And as he thinks about all that Paul has suffered to bring the gospel to people like him, it's bound to have an effect on his willingness to do what Paul asks him to do.
 
And then Paul throws in, "Paul a prisoner of Christ Jesus and Timothy our brother." Timothy is not a co-author. Timothy is just a present companion...a brother in Christ.
 
Timothy had been with Paul on his third missionary journey, Acts chapter 19, he was acquainted with the believers in Colossae, probably had met Philemon and so this would be a word from somebody that Philemon knew. I think also think Timothy is mentioned because soon Paul will be passing the baton of leadership over to him, and so he gives some recognition here to Timothy. 
 
And so it is then from Paul, along with the greetings of Timothy, to Philemon. 
 
Here we are introduced to the man who is the head of a family in Colossae. Colossae was a small town. The church there was probably very small. And the church met in his house. So we know he was a wealthy man. Most of the people in the Roman Empire who became Christians were slaves. Some of them were freemen. Very few of them were wealthy or noble or mighty. 
 
And wherever you had a wealthy person that was converted, they had a house. Slaves and freemen didn't have such things. Most of the freemen lived in apartments or single rooms and paid a modest sum. Wealthy people owned their own homes.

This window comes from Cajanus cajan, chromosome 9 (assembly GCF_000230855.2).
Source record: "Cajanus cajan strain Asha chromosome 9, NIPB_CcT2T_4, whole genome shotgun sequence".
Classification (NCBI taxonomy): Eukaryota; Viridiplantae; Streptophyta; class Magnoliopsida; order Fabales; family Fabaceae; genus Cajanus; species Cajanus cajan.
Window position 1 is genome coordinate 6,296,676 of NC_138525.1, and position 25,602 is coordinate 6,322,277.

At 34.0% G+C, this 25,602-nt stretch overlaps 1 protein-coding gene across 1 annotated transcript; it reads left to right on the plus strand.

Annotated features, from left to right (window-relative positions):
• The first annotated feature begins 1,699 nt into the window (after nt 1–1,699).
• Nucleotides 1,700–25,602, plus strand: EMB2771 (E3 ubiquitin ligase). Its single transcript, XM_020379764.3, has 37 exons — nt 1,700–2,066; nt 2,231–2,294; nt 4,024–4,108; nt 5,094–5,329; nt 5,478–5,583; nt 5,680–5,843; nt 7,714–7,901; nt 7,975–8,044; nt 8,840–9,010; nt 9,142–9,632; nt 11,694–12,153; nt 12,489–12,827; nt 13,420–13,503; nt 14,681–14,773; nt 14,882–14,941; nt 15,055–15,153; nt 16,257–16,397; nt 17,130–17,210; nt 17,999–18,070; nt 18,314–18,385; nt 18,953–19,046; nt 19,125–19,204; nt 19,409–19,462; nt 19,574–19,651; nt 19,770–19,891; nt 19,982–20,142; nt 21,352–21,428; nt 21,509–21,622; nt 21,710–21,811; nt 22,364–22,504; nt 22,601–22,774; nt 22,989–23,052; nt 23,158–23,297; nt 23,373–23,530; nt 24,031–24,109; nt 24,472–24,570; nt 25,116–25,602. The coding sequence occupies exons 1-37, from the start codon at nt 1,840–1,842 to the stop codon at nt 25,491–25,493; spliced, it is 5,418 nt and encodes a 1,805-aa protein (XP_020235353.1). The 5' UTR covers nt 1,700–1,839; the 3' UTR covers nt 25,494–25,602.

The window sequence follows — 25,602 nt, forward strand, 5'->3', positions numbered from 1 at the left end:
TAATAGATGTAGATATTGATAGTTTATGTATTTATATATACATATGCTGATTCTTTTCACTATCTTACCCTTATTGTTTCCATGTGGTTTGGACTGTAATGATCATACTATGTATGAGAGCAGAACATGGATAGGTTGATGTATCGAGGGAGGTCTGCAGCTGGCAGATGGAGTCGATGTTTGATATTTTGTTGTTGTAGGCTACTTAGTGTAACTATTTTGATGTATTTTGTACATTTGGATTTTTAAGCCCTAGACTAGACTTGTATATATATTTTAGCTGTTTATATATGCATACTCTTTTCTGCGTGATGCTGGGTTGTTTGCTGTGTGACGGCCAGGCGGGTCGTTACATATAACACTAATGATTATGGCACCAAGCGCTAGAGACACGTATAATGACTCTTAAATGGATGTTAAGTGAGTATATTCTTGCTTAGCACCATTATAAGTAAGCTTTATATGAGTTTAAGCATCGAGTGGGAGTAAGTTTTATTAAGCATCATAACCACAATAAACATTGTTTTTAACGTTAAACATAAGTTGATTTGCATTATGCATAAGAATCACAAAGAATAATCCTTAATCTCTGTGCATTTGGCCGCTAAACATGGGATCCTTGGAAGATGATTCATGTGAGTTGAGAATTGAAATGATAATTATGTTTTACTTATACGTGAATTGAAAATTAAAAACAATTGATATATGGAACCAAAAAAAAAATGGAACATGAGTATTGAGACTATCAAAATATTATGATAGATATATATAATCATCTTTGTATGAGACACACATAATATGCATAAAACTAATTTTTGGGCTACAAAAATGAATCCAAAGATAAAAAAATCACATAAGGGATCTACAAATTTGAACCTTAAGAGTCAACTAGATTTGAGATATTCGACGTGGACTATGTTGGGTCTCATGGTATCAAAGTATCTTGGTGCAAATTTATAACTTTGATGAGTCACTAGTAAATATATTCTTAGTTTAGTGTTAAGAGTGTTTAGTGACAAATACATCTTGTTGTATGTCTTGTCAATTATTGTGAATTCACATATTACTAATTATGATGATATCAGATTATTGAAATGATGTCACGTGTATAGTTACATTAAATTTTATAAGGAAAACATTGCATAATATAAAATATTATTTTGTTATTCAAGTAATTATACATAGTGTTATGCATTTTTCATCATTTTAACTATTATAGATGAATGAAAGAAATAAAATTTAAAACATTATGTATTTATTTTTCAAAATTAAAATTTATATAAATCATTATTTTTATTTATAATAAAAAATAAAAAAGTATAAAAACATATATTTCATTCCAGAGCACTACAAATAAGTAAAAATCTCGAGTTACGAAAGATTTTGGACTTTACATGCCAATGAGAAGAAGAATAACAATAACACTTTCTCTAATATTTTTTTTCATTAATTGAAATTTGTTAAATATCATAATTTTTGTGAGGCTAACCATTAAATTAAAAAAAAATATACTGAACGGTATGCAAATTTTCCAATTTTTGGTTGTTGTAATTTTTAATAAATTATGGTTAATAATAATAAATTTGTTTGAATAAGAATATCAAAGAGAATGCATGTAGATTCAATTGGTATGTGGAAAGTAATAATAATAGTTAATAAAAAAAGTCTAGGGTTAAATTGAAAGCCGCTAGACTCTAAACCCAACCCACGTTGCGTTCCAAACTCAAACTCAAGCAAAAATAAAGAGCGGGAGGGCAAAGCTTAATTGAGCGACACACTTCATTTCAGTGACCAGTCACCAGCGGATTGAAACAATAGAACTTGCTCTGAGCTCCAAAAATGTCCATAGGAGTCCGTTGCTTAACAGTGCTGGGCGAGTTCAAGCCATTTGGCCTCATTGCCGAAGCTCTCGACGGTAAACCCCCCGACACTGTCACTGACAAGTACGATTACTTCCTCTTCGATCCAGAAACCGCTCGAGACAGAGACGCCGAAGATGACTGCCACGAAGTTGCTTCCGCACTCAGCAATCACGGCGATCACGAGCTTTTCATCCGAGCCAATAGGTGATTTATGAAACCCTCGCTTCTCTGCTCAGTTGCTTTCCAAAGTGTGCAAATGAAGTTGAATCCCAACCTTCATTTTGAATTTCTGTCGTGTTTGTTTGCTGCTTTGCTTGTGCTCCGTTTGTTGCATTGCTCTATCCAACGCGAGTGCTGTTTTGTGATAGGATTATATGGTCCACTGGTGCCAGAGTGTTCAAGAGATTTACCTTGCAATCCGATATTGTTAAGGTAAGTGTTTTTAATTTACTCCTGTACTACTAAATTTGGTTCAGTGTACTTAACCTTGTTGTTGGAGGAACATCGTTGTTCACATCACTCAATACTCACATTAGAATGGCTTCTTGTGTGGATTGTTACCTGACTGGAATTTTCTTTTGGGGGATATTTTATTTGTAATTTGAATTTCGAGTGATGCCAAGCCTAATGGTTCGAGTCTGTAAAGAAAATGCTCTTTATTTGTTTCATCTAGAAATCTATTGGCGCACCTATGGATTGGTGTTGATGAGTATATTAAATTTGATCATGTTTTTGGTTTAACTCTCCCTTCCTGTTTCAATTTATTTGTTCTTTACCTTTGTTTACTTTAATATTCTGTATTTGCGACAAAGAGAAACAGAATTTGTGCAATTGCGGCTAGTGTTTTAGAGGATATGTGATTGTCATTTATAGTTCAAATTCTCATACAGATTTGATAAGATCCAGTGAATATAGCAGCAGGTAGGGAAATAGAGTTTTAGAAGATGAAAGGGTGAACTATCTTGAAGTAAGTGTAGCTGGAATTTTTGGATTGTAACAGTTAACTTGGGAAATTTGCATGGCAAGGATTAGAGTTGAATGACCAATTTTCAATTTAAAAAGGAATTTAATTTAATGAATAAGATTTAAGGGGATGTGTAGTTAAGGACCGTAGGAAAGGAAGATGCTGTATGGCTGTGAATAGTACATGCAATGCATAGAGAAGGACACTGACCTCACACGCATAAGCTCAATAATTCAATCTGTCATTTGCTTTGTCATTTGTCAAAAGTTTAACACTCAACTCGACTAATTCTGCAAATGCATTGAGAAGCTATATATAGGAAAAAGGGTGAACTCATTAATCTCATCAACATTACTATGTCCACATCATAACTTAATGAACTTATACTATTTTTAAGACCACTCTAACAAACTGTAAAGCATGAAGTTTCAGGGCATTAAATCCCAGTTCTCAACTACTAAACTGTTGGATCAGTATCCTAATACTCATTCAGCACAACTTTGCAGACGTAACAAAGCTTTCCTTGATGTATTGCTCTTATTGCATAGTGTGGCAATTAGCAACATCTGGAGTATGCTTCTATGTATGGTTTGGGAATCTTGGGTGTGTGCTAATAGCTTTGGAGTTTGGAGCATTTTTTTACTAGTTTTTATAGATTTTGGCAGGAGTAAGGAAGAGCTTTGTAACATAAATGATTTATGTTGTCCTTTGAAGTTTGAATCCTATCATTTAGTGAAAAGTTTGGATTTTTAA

So here is a man of some means who has the church meeting in his house.
 
And Paul calls him "our beloved brother and fellow worker," and that means our dear friend.
 
Now this friendship probably developed in Ephesus, just as a note, because Paul never went to Colossae. When I said he was responsible for the founding of the church there it was because he founded Ephesus, stayed there three years and out of Ephesus all those other churches in Asia Minor were planted.
 
No doubt during the time Paul was at Ephesus, this man was converted, came to know Paul on a personal way even though he lived a little distance away in the very small town of Colossae. So they had from then on developed a friendship. And Paul now is going to put his friendship on the line. This is a straight-forward letter where Paul is going to ask Philemon to do something in the area of forgiveness that is crucial.